British tourist 'sexually assaulted' by Gibraltar monkeys

Melissa Hart says animals pawed at her "most intimate areas"

Barbary Macaques on Gibraltar rock

A British tourist claims she was sexually assaulted by Gibraltar's famous Barbary macaques.

Melissa Hart, 23, travelled to the Rock on a day trip from Marbella.

She says two of the monkeys began pulling at her hair and clothes, as other tourists nearby laughed.

"I felt totally helpless as these two monkeys grabbed and pawed me in my most intimate areas," she told the Olive Press.

"Then, with a yank, one of them pulled my bikini top straight off."

Hart, from Macclesfield, added: "I was being sexually assaulted and these people all thought it was a great joke."

According to the Daily Mail, a warden soon helped free her from the monkeys after hearing her screams.

Miss Hart later filed a police report but was told that wild animals cannot be held criminally responsible.

In October, a tourist needed 40 stitches after being attacked by one of the apes.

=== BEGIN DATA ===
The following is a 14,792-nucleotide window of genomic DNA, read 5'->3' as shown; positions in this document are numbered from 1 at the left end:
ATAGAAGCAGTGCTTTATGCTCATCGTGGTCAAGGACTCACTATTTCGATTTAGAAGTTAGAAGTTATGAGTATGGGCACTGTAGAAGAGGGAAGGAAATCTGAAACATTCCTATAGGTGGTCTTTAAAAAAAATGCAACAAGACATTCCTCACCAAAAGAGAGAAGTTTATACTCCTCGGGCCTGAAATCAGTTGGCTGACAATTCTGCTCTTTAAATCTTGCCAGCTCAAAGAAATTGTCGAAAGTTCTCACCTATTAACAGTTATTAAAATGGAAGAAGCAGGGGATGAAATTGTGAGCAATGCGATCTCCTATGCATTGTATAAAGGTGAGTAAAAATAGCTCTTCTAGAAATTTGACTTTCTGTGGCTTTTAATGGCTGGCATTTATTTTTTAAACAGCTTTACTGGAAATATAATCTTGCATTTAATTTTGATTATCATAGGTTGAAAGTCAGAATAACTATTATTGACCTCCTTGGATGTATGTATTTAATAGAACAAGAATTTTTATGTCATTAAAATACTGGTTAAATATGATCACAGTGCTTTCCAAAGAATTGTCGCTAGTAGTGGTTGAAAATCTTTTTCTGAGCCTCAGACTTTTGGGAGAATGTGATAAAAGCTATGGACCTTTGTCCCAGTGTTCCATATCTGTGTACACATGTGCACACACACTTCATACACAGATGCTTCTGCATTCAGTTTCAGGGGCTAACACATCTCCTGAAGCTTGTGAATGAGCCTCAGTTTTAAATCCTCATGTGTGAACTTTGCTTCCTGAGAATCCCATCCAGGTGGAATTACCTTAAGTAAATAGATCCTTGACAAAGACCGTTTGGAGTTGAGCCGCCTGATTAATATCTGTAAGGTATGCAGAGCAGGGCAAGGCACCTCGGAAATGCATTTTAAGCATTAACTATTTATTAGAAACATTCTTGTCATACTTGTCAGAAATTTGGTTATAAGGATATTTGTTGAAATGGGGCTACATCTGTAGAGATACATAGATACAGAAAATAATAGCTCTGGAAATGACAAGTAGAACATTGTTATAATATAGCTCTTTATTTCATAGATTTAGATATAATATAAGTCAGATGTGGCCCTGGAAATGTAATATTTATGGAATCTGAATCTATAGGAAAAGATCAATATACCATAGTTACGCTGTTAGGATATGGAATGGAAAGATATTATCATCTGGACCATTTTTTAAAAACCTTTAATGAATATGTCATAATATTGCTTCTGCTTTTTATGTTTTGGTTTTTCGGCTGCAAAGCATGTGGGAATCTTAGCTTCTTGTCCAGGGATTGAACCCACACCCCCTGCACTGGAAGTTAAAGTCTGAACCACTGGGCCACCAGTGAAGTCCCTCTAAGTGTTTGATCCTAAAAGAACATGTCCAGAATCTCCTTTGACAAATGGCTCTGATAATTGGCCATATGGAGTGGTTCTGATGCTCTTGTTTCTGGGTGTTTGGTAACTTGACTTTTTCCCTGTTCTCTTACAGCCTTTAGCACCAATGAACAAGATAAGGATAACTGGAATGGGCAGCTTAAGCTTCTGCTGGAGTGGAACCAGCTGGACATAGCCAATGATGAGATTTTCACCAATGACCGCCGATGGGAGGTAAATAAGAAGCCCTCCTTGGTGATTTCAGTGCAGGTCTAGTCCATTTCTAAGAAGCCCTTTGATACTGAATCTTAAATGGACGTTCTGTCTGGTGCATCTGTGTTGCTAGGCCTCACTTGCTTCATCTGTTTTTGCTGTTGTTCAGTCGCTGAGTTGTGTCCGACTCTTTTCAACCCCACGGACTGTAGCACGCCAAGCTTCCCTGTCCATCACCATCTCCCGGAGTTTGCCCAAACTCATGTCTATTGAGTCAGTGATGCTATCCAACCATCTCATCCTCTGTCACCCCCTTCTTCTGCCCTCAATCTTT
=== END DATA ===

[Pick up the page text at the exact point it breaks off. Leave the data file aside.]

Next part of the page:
Stuart Gravenell, 53, was walking through the Upper Rock Nature Reserve with his son, Bradley, when he was attacked.

A pack of apes charged at them, and one male sunk his teeth into Stuart's forearm and shook its head, opening up two bloody wounds.

Stuart collapsed and was rushed to hospital, where nurses said it was the worst injury inflicted by a local ape that they'd ever seen.

Stuart, a retired IT worker, told the Gloucester Citizen: "You just wouldn't believe how traumatic it was. It was a very very upsetting experience.

"It was supposed to be a nice family holiday and it was totally ruined.

"I have no recollection of the actual incident - I think I must have blocked it out."

World's deadliest animals

World's deadliest animals

Related articles

Hunter mauled in attack by wounded bear

Stingray attack on Florida holiday nearly kills British tourist

The best beaches in Spain (according to Tripadvisor)

The best beaches in Spain (according to Tripadvisor)

Wild Monkey Steals Tourist's Hat in Gibraltar

Watch Gibraltar Monkeys Start New Life in Scotland